New Chong Qing: New Hot Pot Spot
View more photos in Anne Fishbein's New Chong Qing photo gallery.
Some of the best cooking in the L.A. area happens in mini-malls: Everybody who’s lived here more than a month or two knows that. If you aren’t willing to dine in a restaurant sandwiched between a doughnut shop and a dry cleaner, you’re going to miss out on some of the best food in town. But the mini-mall that is home to New Chong Qing, the newest of the many, many new Sichuan restaurants in the San Gabriel Valley, is not of the sort usually conducive to cuisine. Anchored at one end by a bank and at the other by a chain drugstore, it is the kind of sterile, featureless plaza where you would consider yourself lucky to find a Quiznos or a boba parlor, which, in fact, you do.
Yet, if you happen by at midafternoon, you might see an intricately fitted tanker truck in the lot, a muscled man wielding a net, and a chef inspecting a flapping, silvery shipment of live tilapia newly transferred to a barrel. In front of the restaurant, in an area that probably serves as a dining patio when the weather is nice, a card table is wedged into a corner, draped with weathered Hefty bags and heaped with vividly red chiles drying in the sun. On chilly nights, the dining room windows are fogged with garlicky steam; the walls are painted in Easter-egg pastels. A rear wall bristles with bright, graffitied Post-it notes, which look at first like off-menu dishes until you realize that they are splattered with manga characters and Peter + Hsien-ming. Look around, and you realize that nearly everybody in the restaurant is tending fishy hot pots over tabletop burners. The English name for the restaurant, New Chong Qing, could be mistaken for the bland Chungking on the Westside, the Chung King in Monterey Park and the better Chung King in San Gabriel, but the Chinese name, which translates as something like “boiled fish,” leaves no doubt as to the specialty.
There is a very good, if insanely salty, version of the spicy fried chicken served at most of the other Sichuan restaurants in town: crisp cubes of Sichuan-pepper-infused meat stir-fried with a half pound of dried red peppers. Cold, slightly claylike sesame noodles are walloped with numbing Sichuan pepper; slippery, stretchy cellophane noodles are tossed with spicy ground pork and pickles — I suspect that the dish is a vastly improved version of the Ants in a Tree some of us grew up eating at faux-Sichuan restaurants in the 1980s. The Sichuan standby, mapo tofu, is worth trying: intricately seasoned, as simultaneously soothing and vicious as an Aimee Bender story. The sweet, sticky kung pao chicken, which will occasionally be brought to the tables of non-Chinese whether they order it or not, is straight out of P.F. Chang’s.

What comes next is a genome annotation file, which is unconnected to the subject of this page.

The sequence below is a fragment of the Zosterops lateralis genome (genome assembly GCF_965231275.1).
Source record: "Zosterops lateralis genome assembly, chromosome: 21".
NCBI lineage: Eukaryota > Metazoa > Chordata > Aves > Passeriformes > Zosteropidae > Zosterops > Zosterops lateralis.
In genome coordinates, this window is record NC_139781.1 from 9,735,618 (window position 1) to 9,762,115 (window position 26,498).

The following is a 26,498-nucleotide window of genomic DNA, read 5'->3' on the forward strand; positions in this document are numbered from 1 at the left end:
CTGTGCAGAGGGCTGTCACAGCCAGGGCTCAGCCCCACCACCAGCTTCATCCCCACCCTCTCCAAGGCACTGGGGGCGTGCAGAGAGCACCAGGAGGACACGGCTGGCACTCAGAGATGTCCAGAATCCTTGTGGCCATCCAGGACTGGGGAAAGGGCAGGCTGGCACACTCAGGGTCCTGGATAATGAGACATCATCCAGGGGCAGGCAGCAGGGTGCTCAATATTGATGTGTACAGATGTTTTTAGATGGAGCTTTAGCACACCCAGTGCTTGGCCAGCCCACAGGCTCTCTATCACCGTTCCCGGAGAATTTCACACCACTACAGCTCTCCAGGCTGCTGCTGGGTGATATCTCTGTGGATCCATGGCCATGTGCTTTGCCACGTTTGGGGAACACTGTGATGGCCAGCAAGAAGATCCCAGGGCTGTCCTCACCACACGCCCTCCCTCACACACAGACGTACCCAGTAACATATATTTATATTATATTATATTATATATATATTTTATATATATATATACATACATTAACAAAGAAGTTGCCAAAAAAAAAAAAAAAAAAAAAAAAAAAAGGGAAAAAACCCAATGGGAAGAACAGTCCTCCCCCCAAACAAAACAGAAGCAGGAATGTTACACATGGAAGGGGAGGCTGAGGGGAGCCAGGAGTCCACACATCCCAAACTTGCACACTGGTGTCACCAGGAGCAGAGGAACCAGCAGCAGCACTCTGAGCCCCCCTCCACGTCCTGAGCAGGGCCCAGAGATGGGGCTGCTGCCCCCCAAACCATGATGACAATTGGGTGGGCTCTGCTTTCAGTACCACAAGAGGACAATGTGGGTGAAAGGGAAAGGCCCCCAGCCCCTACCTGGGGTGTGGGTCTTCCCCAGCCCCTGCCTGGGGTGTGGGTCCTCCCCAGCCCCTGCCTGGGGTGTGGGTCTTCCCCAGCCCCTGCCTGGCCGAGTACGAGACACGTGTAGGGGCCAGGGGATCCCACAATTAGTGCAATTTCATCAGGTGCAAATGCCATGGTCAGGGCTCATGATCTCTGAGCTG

Still, while the menu seems pretty extensive, the fish pot is placed on the table almost as soon as you sit down, and the waiter is already concocting for you a dipping sauce out of chopped Sichuan pickles and a ladleful of broth from the pot.
Sichuan-style hot pots are common in the San Gabriel Valley, and if you’ve done the rounds, you’ve seen your share of them, but the fish pot at New Chong Qing is almost another species: heaving rather than seething; delicate rather than overwhelming; forming fat, glassy bubbles rather than erupting into spitting, violent geysers of liquid. The broth is glazed with a thick, solid layer of scarlet oil; the murky depths hide bean sprouts, a few types of chiles, and one of those recently flapping tilapia, chopped into big chunks contoured to maximize the incidence of bone. Tilapia is nobody’s favorite fish, but it does the job here, absorbing a maximum amount of the broth’s flavor, cooking to a pleasant, gelatinous texture, and leaving a clean, aquatic aftertaste. If you are still hungry, the fish pot magically becomes a regular Sichuan hot pot, and you can order greens, tofu, fish balls, or shaved lamb to cook in the simmering broth.
This food is made for beer, but you will have to content yourself with a glass of fresh cucumber or watermelon juice. Is the dish as intense as the water-boiled fish at either of the Chung Kings? Probably not, but the fish tends to be of higher quality, and it’s nice to be able to manipulate the flame yourself. And you will be glad of the boba shop next door.
New Chong Qing: 120 N. San Gabriel Blvd., San Gabriel. (626) 309-0836. Open daily, 11 a.m.-1 a.m. MC, V. No alcohol. Dinner for two, food only, about $40. Recommended dishes: cold noodles, fried chicken, fish hot pot.
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